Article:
For Prince, it’s all about sex, God and rock ’n’ roll

Jim Walsh




Why has the news that Prince has embraced the faith of the Jehovah’s Witnesses been met with so much suspicion? Why should such a revelation surprise anyone, coming as it does from a man who has spent most of his 43 years, and his entire recording career, celebrating God?

Maybe because it is the Big Unspeakable in the media and in polite society in general, because thanks to right-wingers and other God cops, to reveal such a personal relationship is to be in cahoots with nutcases, extremists and zealots.

But one man’s cult is another man’s church, and the fact remains that the B-side to Prince’s most famous single, “Purple Rain,” was “God.” Furthermore, one of his best-ever songs, the one that gets played in basketball arenas and on radio stations all over the world, kicks off with a vocal that sounds as if it were recorded in the Grand Canyon, and as if it belonged not to a pop star but to a preacher: “Dearly beloved, we are gathered here to get through this thing called life.”

Which is what Prince, like the rest of us, has been doing all these years - getting through this thing called life. To many, his public persona is that of control freak, media-manipulator and/or sexy mofo, but where it counts —in the grooves—the little man has always been asking big questions.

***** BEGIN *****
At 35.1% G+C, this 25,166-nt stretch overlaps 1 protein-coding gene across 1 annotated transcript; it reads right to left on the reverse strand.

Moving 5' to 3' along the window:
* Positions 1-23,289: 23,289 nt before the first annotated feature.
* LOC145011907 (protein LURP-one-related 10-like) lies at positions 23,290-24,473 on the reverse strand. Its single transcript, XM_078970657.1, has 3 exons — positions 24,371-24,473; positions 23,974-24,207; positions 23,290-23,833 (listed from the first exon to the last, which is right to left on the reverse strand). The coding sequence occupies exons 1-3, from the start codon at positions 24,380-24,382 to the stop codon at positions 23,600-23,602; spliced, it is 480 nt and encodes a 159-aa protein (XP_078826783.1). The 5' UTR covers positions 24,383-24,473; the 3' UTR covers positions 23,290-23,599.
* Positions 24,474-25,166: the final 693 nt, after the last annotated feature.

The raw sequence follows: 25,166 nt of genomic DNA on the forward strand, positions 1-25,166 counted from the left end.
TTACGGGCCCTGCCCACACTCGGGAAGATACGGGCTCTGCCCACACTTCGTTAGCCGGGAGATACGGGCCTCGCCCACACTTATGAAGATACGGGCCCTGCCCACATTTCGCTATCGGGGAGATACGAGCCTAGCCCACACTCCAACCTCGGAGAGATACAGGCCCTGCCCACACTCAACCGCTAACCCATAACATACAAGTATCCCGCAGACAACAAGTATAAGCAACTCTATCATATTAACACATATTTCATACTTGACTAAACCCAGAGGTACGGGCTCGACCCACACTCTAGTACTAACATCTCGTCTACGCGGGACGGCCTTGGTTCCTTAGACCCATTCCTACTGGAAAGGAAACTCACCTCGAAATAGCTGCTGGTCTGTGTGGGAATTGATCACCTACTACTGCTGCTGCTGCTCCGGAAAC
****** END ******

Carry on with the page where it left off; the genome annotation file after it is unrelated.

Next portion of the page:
And the one constant to his search has been his faith, which he has sung about on every record he has released, in songs such as “The Holy River,” “The Cross,” “Gold,” “I Wish U Heaven,” “God’s Spirit,” “And God Created Woman,” “Thieves in the Temple,” “The Work,” “Anna Stesia,” “The Truth,” “Annie Christian,” “The Ladder,” “Mountains,” “Soul Sanctuary,” “Spirit,” “Gold,” “Count the Days,” “Into The Light” and, yes, “My Name Is Prince.” Among many others.

So what’s the big deal? I mean, in the middle of “Controversy,” for heaven’s sakes, he recited part of the Lord’s Prayer. One of his most memorable covers was Joan Osborne’s “One of Us,” for which he changed the lyrics to, “What if God was one of us?/Just a slave like one of us?” And the easiest way to find Paisley Park at night is to look for the glowing peace symbol that rests atop the studio’s highest spire and cuts the Chanhassen sky like a beacon.